Self-driving cars are the future of transportation, but when will we actually be able to drive them?
Kevin Ashton from the Massachusetts Institute of Technology said driverless cars will be all over the roads by 2030. Morgan Stanley has predicted it would happen by 2026. The answer, of course, depends on what kind of driverless car you want — and exactly how self-driving you want it to be.
Autopilot: If autopilot is enough, you're in luck. The Tesla Model S, which is currently available for lease, loan or purchase, has an autopilot feature that "allows Model S to steer within a lane, change lanes with the simple tap of a turn signal, and manage speed by using active, traffic-aware cruise control," according to the company's website.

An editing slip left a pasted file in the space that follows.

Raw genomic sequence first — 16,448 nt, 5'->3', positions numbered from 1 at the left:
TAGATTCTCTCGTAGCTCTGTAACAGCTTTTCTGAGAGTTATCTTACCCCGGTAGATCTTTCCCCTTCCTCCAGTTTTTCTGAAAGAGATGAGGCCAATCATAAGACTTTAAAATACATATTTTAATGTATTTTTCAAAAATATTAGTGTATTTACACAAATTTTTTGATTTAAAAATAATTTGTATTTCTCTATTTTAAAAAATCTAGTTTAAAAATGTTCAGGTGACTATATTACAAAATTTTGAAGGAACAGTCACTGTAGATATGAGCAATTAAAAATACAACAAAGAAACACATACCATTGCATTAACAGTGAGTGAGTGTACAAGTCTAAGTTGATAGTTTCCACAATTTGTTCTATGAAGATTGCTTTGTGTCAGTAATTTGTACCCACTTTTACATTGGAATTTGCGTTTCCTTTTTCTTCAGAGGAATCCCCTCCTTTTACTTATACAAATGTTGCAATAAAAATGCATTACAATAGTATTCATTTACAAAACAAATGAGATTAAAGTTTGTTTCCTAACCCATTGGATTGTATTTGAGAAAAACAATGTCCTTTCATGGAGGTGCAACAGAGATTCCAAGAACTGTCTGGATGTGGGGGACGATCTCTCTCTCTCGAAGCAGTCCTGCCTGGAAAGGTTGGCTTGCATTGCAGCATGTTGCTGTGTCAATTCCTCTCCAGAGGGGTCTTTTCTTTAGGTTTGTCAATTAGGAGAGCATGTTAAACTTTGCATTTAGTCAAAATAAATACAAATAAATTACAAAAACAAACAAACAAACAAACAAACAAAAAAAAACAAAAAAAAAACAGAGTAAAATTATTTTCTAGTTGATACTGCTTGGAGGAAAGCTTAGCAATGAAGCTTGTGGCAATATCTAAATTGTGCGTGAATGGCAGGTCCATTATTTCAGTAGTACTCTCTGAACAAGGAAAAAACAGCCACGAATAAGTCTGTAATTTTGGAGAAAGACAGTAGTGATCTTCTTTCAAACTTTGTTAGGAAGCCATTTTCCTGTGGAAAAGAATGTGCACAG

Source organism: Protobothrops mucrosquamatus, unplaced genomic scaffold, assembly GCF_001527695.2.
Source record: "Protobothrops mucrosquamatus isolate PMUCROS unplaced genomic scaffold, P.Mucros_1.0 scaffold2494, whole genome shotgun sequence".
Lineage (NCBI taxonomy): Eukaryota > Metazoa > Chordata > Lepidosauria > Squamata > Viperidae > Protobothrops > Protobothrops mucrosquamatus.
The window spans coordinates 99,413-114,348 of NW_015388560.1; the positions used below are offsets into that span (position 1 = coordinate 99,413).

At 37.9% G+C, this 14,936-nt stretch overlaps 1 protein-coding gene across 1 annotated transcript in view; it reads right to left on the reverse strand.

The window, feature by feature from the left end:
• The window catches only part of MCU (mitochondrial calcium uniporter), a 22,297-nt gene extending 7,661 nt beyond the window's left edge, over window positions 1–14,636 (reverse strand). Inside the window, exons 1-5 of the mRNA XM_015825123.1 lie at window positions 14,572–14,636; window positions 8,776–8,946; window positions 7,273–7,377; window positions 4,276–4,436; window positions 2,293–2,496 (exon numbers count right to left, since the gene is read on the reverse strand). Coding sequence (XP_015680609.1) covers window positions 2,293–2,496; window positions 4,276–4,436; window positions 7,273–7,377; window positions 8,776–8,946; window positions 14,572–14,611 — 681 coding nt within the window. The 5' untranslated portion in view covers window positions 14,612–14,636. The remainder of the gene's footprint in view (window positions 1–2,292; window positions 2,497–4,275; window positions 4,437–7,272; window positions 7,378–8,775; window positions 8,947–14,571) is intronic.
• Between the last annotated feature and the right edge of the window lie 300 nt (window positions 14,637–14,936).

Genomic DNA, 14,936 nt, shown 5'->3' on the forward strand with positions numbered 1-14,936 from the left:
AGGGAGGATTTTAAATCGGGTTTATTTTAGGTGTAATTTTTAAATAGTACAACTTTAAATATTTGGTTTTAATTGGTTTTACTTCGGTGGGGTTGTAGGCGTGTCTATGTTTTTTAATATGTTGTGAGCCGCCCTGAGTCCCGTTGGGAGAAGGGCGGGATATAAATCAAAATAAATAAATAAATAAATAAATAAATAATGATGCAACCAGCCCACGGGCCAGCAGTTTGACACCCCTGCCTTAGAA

Tesla is also working on totally autonomous cars.
Tesla's self-driving car: "We're going to end up with complete autonomy, and I think we will have complete autonomy in approximately two years," Tesla CEO Elon Musk told Fortune in December 2015. That means it shouldn't be too long before we see a driverless car from Tesla.
Google's self-driving car: Google's been working on a driverless car for a while now, and has been testing prototypes on the road since 2009. Chris Urmson from Google's self-driving car team has said that self-driving cars would be available between 2017 and 2020.
If you want to ride in a self-driving bus, you're in luck. There's already a driverless electric bus on the roads in Washington, D.C. It will likely be driving in Las Vegas and the Miami area by the end of the year.